WEB AND WEAVE:ILOKANOS AS MIGRANTS (Part II)

Hypothesis

The following null hypothesis guided the researchers in the conduct of the study, to wit:  There is no significant relationship between the profile of the respondents and their cultural practices in Victoria, Oriental Mindoro.

Methodology

The design used in this research is descriptive in nature where the questionnaire was mainly used to elicit data needed in this study. Interviews as well as documentation were utilized to aid the researchers in justifying some vague answers.

A questionnaire, formulated and validated, was used to answer the questions raised in Chapter 1. Variables used in this study included the personal profile of the respondents and six cultural practices namely kinship gathering, indigenous culinary arts, belief in the supernatural, socialization, recreation and sports activities and values. Part I of the questionnaire dealt with the respondents’ profile while Part II was on the cultural practices of the Ilokano migrants of Victoria.

To determine the level of cultural practices of the respondents, the following scale was used:

5 –      4.21 – 5.00    –  Always Practiced   (AP)    

4 –      3.41 – 4.20    –  Greatly Practiced   (GP)    

3 –      2.61 – 3.40    –  Sometimes Practiced  (SP)

2 –      1.81 – 2.60    –  Rarely Practiced   (RP)     

1 –      1.00 – 1.80    –  No longer practiced  (NP) 

Though the local officials of Victoria claimed that the Ilokanos dominate other ethnics groups in that place, they still failed to provide the researcher with an accurate data specifying the total number of Ilokanos residing there. Due to this data insufficiency, the researcher used a convenience sample of 136 coming from eight barangays of the said town.

Armed with letters of requests, the researchers went to Mindoro in order to personally distribute the questionnaire. After securing permission from the acting municipal mayor, they approached the MPD officer to identify the barangays which are largely Ilokano dominated. With the help of the Punong Barangays, the questionnaires were floated to the adult Ilokano migrants. After three days, the questionnaires were retrieved. Data were then encoded in the computer using the SPSS as a statistical tool in computing the profile, mean and correlation of coefficient.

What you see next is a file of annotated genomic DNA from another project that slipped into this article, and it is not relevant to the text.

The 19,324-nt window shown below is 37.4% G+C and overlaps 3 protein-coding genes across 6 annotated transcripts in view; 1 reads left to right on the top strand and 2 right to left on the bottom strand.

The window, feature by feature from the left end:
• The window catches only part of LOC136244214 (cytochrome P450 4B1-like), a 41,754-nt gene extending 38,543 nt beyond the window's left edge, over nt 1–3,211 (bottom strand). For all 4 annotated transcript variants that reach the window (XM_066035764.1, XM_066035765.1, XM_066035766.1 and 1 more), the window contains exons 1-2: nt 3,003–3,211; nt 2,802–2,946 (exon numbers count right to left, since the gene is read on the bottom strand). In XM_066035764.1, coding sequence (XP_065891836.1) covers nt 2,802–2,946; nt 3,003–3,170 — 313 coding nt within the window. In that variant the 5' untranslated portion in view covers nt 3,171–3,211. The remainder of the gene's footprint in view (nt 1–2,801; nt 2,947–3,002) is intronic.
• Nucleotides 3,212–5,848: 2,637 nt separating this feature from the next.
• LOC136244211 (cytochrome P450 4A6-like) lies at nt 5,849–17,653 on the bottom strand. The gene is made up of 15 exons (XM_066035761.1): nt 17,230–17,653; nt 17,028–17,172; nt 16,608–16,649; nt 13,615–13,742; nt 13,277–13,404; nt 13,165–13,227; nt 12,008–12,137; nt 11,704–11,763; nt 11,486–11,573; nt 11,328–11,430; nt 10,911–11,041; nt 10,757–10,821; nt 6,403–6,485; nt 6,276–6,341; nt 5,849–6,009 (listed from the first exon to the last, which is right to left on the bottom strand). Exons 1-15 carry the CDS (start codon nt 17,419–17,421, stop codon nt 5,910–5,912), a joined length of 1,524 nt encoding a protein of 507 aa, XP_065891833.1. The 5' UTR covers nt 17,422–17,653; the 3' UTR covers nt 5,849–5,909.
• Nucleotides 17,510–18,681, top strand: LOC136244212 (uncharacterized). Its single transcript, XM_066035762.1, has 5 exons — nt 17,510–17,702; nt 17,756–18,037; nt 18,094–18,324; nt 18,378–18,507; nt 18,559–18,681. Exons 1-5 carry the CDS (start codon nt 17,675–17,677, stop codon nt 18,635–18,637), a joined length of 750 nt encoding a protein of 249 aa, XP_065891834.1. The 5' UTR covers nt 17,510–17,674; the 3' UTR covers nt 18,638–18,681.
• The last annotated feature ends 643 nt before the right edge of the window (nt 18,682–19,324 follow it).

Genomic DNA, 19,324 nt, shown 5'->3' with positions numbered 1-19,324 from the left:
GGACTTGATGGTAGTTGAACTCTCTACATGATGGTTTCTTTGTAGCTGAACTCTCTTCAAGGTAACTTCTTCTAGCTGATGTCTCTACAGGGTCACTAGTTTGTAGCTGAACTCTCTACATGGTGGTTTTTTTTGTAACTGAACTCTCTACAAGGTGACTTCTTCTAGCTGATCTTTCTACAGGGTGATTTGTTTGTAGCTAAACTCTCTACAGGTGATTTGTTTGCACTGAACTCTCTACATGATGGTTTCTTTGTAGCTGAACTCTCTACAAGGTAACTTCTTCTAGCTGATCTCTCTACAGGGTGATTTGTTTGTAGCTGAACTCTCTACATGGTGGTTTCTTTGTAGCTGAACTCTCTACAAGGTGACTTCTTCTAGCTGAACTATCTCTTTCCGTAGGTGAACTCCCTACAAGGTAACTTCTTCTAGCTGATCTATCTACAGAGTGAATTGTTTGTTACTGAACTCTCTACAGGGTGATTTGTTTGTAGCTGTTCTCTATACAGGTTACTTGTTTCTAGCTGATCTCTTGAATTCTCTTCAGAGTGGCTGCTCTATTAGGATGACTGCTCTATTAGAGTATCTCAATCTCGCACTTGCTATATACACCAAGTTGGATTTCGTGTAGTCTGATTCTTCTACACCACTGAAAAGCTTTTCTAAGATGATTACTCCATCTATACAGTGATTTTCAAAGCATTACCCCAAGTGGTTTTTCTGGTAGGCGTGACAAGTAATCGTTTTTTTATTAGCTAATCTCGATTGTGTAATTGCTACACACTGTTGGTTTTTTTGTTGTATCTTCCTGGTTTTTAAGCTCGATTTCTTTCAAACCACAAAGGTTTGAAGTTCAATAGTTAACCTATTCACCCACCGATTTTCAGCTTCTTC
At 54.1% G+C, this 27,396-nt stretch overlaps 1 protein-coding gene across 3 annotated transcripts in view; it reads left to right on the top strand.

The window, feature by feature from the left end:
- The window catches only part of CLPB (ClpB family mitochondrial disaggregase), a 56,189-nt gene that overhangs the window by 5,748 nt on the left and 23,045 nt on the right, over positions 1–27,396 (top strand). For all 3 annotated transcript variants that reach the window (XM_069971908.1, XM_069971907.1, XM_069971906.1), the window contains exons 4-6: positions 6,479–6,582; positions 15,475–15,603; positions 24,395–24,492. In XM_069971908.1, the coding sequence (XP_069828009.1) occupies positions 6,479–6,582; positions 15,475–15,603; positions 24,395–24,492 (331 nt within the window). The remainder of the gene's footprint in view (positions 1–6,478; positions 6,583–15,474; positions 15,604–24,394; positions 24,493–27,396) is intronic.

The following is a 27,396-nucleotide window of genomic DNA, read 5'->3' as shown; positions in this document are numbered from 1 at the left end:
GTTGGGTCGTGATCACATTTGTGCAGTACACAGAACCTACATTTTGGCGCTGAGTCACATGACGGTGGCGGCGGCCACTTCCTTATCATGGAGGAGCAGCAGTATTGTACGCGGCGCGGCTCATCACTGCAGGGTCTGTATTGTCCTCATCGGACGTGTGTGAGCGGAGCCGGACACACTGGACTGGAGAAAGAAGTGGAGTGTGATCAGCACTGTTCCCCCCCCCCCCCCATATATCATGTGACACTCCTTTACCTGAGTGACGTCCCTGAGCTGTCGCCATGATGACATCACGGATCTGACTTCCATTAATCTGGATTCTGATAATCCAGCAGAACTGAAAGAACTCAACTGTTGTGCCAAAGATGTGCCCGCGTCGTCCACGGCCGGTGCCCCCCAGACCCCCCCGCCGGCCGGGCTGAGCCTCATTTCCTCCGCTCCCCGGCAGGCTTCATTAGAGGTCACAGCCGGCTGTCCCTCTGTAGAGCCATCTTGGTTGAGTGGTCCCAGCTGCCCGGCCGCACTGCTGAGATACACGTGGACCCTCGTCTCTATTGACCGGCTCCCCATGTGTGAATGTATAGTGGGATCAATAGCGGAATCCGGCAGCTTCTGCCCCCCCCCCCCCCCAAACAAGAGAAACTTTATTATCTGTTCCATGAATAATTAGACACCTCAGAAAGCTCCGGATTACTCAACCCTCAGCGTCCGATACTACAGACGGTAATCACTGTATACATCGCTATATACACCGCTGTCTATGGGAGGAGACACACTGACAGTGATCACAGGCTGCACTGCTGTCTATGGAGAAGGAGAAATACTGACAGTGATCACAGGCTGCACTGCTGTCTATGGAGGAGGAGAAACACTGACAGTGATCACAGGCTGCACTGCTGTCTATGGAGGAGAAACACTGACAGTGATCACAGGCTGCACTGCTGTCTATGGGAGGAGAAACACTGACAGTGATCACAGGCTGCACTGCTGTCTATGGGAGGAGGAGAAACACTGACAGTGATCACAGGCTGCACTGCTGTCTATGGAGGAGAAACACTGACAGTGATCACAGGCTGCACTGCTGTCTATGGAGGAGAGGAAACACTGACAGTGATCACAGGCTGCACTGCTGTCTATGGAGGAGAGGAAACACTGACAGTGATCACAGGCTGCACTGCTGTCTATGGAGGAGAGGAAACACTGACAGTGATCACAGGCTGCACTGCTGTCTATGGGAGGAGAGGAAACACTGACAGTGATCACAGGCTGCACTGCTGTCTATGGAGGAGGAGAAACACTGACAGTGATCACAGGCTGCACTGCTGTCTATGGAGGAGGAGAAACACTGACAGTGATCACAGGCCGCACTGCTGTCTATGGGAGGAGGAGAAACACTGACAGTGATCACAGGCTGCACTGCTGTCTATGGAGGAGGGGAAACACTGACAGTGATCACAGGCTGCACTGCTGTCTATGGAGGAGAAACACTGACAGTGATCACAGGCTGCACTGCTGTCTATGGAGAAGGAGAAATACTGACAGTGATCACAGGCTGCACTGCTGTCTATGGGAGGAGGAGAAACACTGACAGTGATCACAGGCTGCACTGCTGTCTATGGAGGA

The following statistical tools were used in this study: Frequency and percentage count, mean and Pearson product moment of correlation.

DISCUSSION OF RESULTS

Profile of the Respondents.

Age. Out of the 136 Ilokano respondents, 25.74 % belong to the age bracket 45-54. Twenty five each belonged to the 35-44 ( 18.38%) and 55-64 age brackets. Only few belonged to 65-74 ( 16.91%), 25-34 ( 13.97%), 15-24 (3.68%) and 75 and above (2.94%) age brackets. This shows that the respondents are in their middle age.

Sex. There were more females ( 55.04%) than males ( 44.96%). This implies that women are largely household caretakers since they were the ones given with questionnaires to answer.

Type of work. Majority of the respondents are engaged in farming (51.97%) while some are vendors (9.45%) and government employees (6.30%). This implies that Ilokanos are sturdy land seekers and tillers.

Number of children. Almost one half ( 44.12%) of the respondents have 1 – 3 children while 36.03 % of them have 4-6 number of children. However, there were 5.15% who were childless. This implies that the Ilokanos in Victoria prefer small family size rather than a big one.

Number of Years Living in Mindoro. Most of the respondents claimed that they have been living in Mindoro for 31-40 years (25.76%), 21-30 years (21.21%) , 41-50 years (20.45%) and more than 51 years (17.42%). This means that these Ilokanos have largely subjected themselves to the elements of acculturation. Hence, their being Ilokanos has been under attack by other cultures.

Number of Times Visited Ilocos/ Cagayan or Birth of Origin. Most of the respondents alleged that they only visited their home province once (35%). However, 24 % of them declared that they paid visit several times (24%) to Ilocos/ Cagayan, twice (20%) and thrice (9%). Interestingly, six percent said they have not gone to Ilocos region.

This implies that they still look back to their roots in Ilocos Region. The frequency of visitation could be attributed to the distance as well as the expenses incurred by them in traveling.

       (To be continued)